What would it be like to handle the bones of your relatives? Or fashion them into jewellery? Do different grave goods accompanying men and women, mean they had the same genders as the modern world? Or were Bronze Age warriors more interested in how they looked, than violence? While long studied monumental architecture can give the impression that Prehistoric burial was just about the elites, new methods have revealed that we are only just getting to grips with the complexity of funerary practices in the past. Penny’s teaching on Later Prehistory has been described as “fun, interesting and intellectually stimulating”, while about her teaching on Funerary Archaeology, students have said “Penny is incredibly enthusiastic about her subject and it rubs off on the students”.
|A||Autumn Term 2022-23|
Special Topics focus upon the archaeology of a well defined time, space or theme and the modules seek to allow students, in small groups, to focus upon primary source material and to apply to it the theoretical and thematic perspectives learned over your first and second years. The aim is to facilitate the acquisition of deeper knowledge of one aspect of the past than has been possible in more general courses.
Specifically this module aims to:
Introduce the broad range of burial practices in later prehistory in Europe from the Neolithic to the Bronze Age, including inhumations, cremations, secondary burial rites, and monumental architecture.
Evaluate the appropriateness of the current scientific methods and theoretical approaches applied to burial evidence.
Critically assess the key interpretations, and their limitations, of funerary practices in issues of gender, personhood and social identity, social organisation and inequality, and belief systems and cultural change.
Evaluate the primary data and evidence through the use of case studies, excavation reports and the scientific literature.
By the end of the module the students will be able to:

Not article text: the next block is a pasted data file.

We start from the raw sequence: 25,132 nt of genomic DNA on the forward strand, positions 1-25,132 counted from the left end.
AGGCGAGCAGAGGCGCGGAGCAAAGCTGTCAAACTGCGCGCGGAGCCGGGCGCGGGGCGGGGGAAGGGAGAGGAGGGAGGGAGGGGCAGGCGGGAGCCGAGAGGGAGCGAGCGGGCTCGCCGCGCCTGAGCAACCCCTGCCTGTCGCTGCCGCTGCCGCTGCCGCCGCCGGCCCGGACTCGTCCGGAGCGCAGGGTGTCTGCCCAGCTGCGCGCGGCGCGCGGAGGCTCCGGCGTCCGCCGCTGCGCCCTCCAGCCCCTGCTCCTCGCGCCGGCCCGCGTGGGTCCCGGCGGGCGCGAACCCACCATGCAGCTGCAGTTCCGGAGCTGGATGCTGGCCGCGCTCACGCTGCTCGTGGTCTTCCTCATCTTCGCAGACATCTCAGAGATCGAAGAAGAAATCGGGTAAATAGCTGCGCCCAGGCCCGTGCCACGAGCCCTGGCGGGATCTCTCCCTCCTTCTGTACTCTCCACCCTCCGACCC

In this module, we will explore why death and burial is prominent in the archaeological record for Later Prehistory (Neolithic to Iron Age). We will examine how new techniques are opening up new avenues of interpretation, but also have limitations. The module will also explore how easily the evidence can be misused in modern political debates about identity and belonging, and challenge you to suggest your own interpretations.
The lectures and seminars will take a thematic approach, exploring an issue relating to funerary archaeology in later prehistory through comparing and contrasting different cases studies. Drawing on a range of evidence from across Europe, we will explore the application of ethnography to interpret death and burial; landscapes and monuments; identities and grave goods; treatment of the body from inhumation, cremation, to disarticulation and secondary burial rites; ancient DNA and isotopic studies; social inequalities and structures; and the evidence for deviant burial rites. Case studies will come from the Neolithic to the Iron Age, introducing you to the major sites and types of evidence found, found from the iconic monuments of Neolithic Britain to the Iron Age Bog Bodies of the Iron Age. We will also explore some case studies that you may be less familiar with, giving you the chance to explore some of the less well known, but no less fascinating aspects of European Prehistory.
Content warning: this course will contain images of human remains throughout, as well as graphic discussion of varied treatments of the deceased. Themes of mourning and grief will be raised.
|Task||Length||% of module mark|
Essay 3500 words
|Task||Length||% of module mark|
Essay 3500 words
Formative: The marker will share written feedback with you in a timetabled one-to-one meeting and you will have the opportunity to ask further questions about how to improve your work before your summative assessment. If you are unable to attend the feedback session, your tutor will share the formative feedback with you digitally.
Summative: Written feedback sheets will be uploaded to your e:vision account (your personal University of York online services account) within 20 working days of the submission deadline, along with your overall mark for the module. If you have any questions about your mark and/or your written feedback, you will be able to sign up for office hours with the marker.
Croucher, K. 2012. Death and Dying in the Neolithic Near East. Oxford: Oxford University Press.
Cummings, V. 2017. The Neolithic of Britain and Ireland. London and New York: Routledge.
Fokkens, H. and Harding, A. 2013. The Oxford handbook of the European Bronze Age. Oxford: Oxford University Press.
Detailed reading for the module will be available via YorkShare (the University's virtual learning environment). When you have enrolled on a module, you will be able to access the full reading list.